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3 resultados encontrados para: AUTOR: Mueller, Andreas D.
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Climate forcings on vegetation of the southeastern Yucatán Peninsula (Mexico) during the middle to late Holocene
Aragón Moreno, Alejandro Antonio ; Islebe, Gerald A. (coaut.) ; Roy, Priyadarsi D. (coaut.) ; Torrescano Valle, Nuria (coaut.) ; Mueller, Andreas D. (coaut.) ;
Contenido en: Palaeogeography, Palaeoclimatology, Palaeoecology Vol. 495 (April 2018), p. 214-226 ISSN: 0031-0182
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Climate and vegetation history from the Yucatán Peninsula, southeastern Mexico, are inferred from a mangrove sediment core deposited between the middle and late Holocene (~5600–1700 cal yr B.P.) in the Rio Hondo Delta. Fossil pollen and concentrations of Ca and Fe and Ca/Fe ratio in sediments are used to record changes in vegetation and climate. Palaeoecological and palaeoclimatic interpretations obtained from pollen abundances and associations and Fe/Ca ratio coincide with dynamics of major global forcings of climate change like ITCZ, ENSO and global cooling. Mesic conditions enabled tropical forest expansion during the middle Holocene (~5600–3650 cal yr B.P.), although there were periodic dry episodes at ~5200 cal yr B.P. and at ~4300 cal yr B.P. that caused disturbance and enabled herbaceous vegetation to expand. Changes in sedi- mentation and a gradual change from semi-evergreen to dry tropical forest occurred at ~3650 cal yr B.P., with increasing ENSO activity and southward migration of the ITCZ during transition of the middle to late Holocene. The driest period and lowest forest cover occurred between ~2600 and 2000 cal yr B.P. Data show that over the last two millennia, influence of the ENSO on southeastern Mexico is stronger compared to other proxy-records of climate variability from the Caribbean region.

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We employed paleolimnological methods to investigate tropical forest recovery and soil stabilization that followed abandonment of agricultural systems associated with disintegration of Classic Maya polities ca. A.D. 800–1000. We used lithological, geochemical, magnetic, and palynological data from sediment cores of Lake Petén Itzá in the Maya Lowlands of northern Guatemala. Sediment core chronology was developed using radiocarbon dates on terrestrial wood and charcoal fragments. Our results indicate that in the absence of large human populations and extensive farming activities, Petén forests recovered under humid climate conditions within a span of 80–260 yr. Soil stabilization postdates pollen evidence of forest regrowth stratigraphically, and required between 120 and 280 yr. We conclude that the tropical forest ecosystem in the watershed of Lake Petén Itzá had been reestablished by the early Postclassic Period (A.D. 1000–1200).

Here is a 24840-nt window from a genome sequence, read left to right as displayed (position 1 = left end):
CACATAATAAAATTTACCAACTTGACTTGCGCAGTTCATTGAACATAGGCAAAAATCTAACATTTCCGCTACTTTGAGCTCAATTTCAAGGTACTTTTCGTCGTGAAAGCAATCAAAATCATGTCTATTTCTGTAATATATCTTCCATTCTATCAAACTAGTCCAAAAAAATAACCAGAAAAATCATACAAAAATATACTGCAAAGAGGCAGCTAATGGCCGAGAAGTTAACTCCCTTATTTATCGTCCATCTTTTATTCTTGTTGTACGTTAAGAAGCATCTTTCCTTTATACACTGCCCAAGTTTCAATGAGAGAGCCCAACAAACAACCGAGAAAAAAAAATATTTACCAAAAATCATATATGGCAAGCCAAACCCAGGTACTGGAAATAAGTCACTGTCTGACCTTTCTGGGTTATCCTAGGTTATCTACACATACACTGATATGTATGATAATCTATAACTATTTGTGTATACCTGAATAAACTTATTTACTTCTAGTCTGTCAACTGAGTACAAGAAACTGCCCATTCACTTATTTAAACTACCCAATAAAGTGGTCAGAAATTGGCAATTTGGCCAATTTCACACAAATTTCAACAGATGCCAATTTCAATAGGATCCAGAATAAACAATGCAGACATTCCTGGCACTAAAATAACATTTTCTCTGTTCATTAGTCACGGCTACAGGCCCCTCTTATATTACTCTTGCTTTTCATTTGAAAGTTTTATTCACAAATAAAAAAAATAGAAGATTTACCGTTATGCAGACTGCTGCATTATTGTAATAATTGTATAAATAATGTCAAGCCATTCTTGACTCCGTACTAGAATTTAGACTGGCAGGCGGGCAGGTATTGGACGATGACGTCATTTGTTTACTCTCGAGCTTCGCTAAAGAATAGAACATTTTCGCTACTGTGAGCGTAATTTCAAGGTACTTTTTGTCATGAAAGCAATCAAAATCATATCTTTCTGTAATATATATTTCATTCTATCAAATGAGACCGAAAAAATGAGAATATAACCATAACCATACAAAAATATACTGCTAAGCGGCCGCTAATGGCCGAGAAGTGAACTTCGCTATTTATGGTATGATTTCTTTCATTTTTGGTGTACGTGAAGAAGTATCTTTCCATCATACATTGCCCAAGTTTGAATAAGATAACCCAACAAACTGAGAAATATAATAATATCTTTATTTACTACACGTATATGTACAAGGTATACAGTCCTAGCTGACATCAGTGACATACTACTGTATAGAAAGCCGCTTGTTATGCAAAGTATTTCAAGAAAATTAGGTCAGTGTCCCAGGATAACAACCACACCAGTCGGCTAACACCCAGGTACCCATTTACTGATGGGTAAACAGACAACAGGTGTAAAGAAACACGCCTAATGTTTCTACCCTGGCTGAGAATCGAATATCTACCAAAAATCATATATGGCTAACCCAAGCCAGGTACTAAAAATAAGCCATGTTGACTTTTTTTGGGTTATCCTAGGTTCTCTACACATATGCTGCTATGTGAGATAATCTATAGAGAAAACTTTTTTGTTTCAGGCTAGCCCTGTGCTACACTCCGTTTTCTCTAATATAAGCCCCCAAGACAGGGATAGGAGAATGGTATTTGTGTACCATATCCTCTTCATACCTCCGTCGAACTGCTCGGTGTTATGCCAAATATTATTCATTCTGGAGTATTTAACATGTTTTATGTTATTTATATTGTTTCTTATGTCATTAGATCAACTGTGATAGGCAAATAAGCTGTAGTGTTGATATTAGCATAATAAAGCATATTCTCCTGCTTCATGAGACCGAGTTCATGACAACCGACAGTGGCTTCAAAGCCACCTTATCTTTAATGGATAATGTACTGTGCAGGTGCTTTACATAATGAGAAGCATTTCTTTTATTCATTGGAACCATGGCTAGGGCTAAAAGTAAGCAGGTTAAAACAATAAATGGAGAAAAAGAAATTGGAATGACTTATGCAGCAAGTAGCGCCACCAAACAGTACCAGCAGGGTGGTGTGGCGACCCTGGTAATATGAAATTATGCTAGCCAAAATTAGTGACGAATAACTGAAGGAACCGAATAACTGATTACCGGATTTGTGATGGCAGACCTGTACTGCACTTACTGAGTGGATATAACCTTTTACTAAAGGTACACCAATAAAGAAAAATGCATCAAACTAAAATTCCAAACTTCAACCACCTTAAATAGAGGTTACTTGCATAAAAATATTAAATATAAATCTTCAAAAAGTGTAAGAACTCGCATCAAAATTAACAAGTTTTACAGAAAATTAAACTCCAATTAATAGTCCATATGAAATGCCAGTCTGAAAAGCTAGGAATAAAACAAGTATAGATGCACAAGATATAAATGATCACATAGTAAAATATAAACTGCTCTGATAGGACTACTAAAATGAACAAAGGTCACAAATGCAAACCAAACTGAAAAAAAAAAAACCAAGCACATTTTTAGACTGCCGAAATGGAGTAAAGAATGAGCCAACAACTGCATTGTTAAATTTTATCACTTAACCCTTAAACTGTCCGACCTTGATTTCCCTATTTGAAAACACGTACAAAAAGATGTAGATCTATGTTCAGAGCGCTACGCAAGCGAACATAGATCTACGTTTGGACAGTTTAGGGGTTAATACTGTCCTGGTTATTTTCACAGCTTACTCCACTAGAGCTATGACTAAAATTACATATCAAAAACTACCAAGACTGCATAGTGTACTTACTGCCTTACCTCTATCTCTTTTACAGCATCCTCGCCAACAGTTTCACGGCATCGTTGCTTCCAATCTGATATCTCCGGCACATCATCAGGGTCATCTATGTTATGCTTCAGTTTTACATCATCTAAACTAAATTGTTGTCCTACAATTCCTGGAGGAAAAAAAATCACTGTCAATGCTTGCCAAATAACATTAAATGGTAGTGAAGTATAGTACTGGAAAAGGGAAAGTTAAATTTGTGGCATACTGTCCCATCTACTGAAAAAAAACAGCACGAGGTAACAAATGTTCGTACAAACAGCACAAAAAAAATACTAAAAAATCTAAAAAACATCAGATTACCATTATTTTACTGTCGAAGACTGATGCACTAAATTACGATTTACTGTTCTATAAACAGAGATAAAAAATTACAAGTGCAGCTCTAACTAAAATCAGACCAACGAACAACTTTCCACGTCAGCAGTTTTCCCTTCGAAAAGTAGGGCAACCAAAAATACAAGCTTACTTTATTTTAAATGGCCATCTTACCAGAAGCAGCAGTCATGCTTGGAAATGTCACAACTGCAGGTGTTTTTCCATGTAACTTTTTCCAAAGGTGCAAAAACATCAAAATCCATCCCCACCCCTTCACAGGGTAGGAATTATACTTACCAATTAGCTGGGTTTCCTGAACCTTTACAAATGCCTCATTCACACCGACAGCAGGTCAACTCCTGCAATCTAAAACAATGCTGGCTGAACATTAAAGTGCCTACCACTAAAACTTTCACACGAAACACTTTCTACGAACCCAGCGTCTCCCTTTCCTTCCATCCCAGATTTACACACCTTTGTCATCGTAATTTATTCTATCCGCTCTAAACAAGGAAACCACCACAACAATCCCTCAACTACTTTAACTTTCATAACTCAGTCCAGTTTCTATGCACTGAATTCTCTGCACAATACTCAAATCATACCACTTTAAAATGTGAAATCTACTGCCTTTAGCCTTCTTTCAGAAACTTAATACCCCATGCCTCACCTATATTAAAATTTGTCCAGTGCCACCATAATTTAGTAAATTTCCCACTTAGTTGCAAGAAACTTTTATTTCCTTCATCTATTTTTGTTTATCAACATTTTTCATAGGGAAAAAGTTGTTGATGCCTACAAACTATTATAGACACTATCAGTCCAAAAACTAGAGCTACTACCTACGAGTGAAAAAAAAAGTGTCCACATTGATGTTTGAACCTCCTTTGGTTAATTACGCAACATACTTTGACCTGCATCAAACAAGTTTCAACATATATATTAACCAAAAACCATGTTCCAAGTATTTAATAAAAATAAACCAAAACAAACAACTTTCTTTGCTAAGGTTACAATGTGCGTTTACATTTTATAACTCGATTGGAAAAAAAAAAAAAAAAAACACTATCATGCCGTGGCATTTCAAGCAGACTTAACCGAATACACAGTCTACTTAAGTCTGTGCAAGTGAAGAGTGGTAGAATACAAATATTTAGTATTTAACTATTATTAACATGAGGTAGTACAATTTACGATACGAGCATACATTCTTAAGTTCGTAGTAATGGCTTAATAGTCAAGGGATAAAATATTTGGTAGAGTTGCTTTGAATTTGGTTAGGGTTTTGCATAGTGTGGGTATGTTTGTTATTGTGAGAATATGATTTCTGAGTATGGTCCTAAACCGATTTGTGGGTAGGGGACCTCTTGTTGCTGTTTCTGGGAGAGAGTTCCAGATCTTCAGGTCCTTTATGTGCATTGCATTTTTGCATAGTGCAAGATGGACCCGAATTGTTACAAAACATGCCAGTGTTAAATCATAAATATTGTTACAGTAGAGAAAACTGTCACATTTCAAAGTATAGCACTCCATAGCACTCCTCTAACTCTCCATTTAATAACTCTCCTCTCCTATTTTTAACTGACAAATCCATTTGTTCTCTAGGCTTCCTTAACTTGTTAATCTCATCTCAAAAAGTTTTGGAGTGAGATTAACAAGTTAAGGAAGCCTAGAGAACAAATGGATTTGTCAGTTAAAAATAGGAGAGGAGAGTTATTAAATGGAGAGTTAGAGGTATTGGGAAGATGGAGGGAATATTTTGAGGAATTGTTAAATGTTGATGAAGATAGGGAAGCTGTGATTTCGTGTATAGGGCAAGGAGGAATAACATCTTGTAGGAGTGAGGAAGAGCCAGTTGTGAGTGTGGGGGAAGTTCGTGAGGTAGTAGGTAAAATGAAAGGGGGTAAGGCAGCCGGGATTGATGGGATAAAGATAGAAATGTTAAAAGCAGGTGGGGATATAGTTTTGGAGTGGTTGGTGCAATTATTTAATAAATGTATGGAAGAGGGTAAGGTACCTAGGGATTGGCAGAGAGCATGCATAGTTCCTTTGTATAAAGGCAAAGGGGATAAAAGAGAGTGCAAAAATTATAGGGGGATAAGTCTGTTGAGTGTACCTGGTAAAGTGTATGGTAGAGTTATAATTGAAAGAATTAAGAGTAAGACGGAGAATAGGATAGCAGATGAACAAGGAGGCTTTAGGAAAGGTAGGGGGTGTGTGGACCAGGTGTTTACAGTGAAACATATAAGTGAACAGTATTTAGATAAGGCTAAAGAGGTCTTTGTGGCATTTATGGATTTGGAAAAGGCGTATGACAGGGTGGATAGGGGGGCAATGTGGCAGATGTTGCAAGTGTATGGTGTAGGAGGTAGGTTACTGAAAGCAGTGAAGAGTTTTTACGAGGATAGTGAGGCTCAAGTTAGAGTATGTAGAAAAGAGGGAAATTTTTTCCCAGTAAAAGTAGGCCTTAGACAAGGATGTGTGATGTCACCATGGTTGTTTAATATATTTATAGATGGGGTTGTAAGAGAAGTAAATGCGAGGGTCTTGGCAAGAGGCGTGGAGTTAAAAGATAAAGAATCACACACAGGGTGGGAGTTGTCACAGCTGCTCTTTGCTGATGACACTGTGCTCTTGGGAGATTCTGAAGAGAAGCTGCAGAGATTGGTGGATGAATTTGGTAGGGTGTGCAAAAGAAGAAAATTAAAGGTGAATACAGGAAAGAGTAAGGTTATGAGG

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Palynological studies document forest disappearance during the late Holocene in the tropical Maya lowlands of northern Guatemala. The question remains as to whether this vegetation change was driven exclusively by anthropogenic deforestation, as previously suggested, or whether it was partly attributable to climate changes. We report multiple palaeoclimate and palaeoenvironment proxies (pollen, geochemical, sedimentological) from sediment cores collected in Lake Petén Itzá, northern Guatemala. Our data indicate that the earliest phase of late Holocene tropical forest reduction in this area started at not, vert, similar 4500 cal yr BP, simultaneous with the onset of a circum-Caribbean drying trend that lasted for not, vert, similar 1500 yr. This forest decline preceded the appearance of anthropogenically associated Zea mays pollen. We conclude that vegetation changes in Petén during the period from not, vert, similar 4500 to not, vert, similar 3000 cal yr BP were largely a consequence of dry climate conditions. Furthermore, palaeoclimate data from low latitudes in North Africa point to teleconnective linkages of this drying trend on both sides of the Atlantic Ocean.